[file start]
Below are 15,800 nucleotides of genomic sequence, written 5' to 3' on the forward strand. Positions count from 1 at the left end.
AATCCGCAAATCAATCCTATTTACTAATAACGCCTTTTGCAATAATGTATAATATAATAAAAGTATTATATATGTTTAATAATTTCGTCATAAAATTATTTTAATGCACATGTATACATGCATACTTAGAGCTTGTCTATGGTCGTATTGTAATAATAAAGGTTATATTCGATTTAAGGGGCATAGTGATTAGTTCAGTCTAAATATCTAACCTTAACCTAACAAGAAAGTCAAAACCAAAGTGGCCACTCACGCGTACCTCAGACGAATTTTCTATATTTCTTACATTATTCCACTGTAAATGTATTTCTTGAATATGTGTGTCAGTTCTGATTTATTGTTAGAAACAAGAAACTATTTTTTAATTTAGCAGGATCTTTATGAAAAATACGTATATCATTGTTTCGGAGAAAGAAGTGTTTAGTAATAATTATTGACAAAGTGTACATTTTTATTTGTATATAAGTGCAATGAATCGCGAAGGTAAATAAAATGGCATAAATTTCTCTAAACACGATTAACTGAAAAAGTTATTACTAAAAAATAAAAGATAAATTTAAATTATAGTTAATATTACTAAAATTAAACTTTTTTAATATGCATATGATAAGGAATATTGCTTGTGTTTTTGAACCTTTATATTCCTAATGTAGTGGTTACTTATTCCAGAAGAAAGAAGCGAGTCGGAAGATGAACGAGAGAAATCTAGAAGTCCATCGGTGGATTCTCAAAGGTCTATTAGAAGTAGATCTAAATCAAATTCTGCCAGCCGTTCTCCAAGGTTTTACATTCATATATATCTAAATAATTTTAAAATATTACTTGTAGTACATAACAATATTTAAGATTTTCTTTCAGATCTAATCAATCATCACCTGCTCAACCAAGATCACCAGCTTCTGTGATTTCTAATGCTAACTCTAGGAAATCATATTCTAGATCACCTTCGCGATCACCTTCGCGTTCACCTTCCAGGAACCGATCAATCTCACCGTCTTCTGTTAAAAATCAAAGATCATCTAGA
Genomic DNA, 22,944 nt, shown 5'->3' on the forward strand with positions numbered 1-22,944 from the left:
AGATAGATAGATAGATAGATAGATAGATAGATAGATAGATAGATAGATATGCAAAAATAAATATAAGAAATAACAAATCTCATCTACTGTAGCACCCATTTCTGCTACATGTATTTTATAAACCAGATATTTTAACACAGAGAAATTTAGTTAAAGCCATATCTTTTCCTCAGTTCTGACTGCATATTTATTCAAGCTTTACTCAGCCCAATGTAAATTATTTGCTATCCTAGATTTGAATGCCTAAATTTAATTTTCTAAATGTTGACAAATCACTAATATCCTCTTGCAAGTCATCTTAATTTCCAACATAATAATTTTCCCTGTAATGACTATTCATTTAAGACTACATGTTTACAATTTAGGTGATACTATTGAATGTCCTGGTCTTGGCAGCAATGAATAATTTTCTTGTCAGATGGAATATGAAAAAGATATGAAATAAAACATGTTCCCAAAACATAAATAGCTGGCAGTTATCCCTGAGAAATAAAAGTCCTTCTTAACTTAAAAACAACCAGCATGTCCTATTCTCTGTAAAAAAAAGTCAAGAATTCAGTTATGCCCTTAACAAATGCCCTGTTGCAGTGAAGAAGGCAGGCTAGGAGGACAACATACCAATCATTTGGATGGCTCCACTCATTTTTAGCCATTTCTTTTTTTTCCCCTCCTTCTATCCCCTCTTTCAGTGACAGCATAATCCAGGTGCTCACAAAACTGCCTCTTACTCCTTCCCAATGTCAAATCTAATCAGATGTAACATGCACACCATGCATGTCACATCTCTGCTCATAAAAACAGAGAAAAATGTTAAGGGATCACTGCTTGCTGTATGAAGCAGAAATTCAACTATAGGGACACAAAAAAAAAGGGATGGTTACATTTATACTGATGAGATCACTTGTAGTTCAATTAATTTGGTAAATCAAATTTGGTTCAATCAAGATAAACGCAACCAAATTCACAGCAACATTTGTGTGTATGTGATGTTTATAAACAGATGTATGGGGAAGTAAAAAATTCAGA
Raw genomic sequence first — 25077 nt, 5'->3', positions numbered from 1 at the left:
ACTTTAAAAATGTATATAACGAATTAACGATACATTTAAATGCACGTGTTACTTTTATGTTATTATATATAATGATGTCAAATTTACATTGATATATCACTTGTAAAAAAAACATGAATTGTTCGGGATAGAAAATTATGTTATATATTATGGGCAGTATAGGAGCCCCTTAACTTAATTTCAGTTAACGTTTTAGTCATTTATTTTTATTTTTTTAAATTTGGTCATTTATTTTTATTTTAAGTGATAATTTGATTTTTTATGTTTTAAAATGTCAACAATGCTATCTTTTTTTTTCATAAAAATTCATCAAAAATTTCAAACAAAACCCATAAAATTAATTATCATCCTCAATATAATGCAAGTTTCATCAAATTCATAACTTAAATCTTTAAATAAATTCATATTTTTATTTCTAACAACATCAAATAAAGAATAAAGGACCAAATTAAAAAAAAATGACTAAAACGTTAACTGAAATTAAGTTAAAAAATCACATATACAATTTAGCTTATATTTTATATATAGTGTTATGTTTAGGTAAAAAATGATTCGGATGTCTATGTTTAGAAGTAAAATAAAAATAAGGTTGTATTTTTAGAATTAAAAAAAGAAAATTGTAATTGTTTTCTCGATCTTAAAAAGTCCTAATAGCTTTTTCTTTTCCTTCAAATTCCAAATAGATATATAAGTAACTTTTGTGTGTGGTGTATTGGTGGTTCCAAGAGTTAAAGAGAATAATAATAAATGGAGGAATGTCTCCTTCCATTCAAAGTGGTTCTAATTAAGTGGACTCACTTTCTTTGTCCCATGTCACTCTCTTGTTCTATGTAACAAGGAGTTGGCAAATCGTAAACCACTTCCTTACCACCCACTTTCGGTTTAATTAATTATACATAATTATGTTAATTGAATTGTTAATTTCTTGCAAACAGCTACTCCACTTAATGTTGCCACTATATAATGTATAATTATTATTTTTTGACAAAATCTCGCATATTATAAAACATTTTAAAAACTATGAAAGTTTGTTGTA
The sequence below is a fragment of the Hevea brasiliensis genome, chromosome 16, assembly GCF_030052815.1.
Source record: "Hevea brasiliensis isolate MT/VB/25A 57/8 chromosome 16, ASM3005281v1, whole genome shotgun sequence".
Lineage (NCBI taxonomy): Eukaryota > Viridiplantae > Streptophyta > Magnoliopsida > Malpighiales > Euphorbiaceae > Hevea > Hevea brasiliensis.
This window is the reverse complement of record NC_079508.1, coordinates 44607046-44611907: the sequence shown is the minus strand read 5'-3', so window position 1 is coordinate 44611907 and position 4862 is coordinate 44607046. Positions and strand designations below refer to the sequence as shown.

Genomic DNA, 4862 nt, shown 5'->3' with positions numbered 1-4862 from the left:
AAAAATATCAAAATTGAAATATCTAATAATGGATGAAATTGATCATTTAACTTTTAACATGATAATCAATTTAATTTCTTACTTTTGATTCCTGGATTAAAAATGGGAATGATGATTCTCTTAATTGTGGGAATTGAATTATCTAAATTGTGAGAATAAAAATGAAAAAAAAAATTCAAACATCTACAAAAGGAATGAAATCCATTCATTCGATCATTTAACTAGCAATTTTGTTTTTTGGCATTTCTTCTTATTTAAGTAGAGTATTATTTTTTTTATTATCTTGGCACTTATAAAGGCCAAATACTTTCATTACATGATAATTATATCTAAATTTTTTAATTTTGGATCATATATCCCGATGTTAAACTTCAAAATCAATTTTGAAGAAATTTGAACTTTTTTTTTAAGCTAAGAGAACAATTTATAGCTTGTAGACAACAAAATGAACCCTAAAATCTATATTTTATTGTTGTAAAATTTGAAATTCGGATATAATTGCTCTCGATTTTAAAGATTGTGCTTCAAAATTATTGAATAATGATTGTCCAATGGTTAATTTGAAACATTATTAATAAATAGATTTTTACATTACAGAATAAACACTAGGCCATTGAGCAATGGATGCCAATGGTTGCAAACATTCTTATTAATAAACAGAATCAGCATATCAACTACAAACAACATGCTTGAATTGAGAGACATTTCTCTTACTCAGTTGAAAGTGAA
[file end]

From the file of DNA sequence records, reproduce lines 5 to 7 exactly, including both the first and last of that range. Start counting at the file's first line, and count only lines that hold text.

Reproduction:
Raw genomic sequence first — 25077 nt, 5'->3', positions numbered from 1 at the left:
ACTTTAAAAATGTATATAACGAATTAACGATACATTTAAATGCACGTGTTACTTTTATGTTATTATATATAATGATGTCAAATTTACATTGATATATCACTTGTAAAAAAAACATGAATTGTTCGGGATAGAAAATTATGTTATATATTATGGGCAGTATAGGAGCCCCTTAACTTAATTTCAGTTAACGTTTTAGTCATTTATTTTTATTTTTTTAAATTTGGTCATTTATTTTTATTTTAAGTGATAATTTGATTTTTTATGTTTTAAAATGTCAACAATGCTATCTTTTTTTTTCATAAAAATTCATCAAAAATTTCAAACAAAACCCATAAAATTAATTATCATCCTCAATATAATGCAAGTTTCATCAAATTCATAACTTAAATCTTTAAATAAATTCATATTTTTATTTCTAACAACATCAAATAAAGAATAAAGGACCAAATTAAAAAAAAATGACTAAAACGTTAACTGAAATTAAGTTAAAAAATCACATATACAATTTAGCTTATATTTTATATATAGTGTTATGTTTAGGTAAAAAATGATTCGGATGTCTATGTTTAGAAGTAAAATAAAAATAAGGTTGTATTTTTAGAATTAAAAAAAGAAAATTGTAATTGTTTTCTCGATCTTAAAAAGTCCTAATAGCTTTTTCTTTTCCTTCAAATTCCAAATAGATATATAAGTAACTTTTGTGTGTGGTGTATTGGTGGTTCCAAGAGTTAAAGAGAATAATAATAAATGGAGGAATGTCTCCTTCCATTCAAAGTGGTTCTAATTAAGTGGACTCACTTTCTTTGTCCCATGTCACTCTCTTGTTCTATGTAACAAGGAGTTGGCAAATCGTAAACCACTTCCTTACCACCCACTTTCGGTTTAATTAATTATACATAATTATGTTAATTGAATTGTTAATTTCTTGCAAACAGCTACTCCACTTAATGTTGCCACTATATAATGTATAATTATTATTTTTTGACAAAATCTCGCATATTATAAAACATTTTAAAAACTATGAAAGTTTGTTGTA
The sequence below is a fragment of the Hevea brasiliensis genome, chromosome 16, assembly GCF_030052815.1.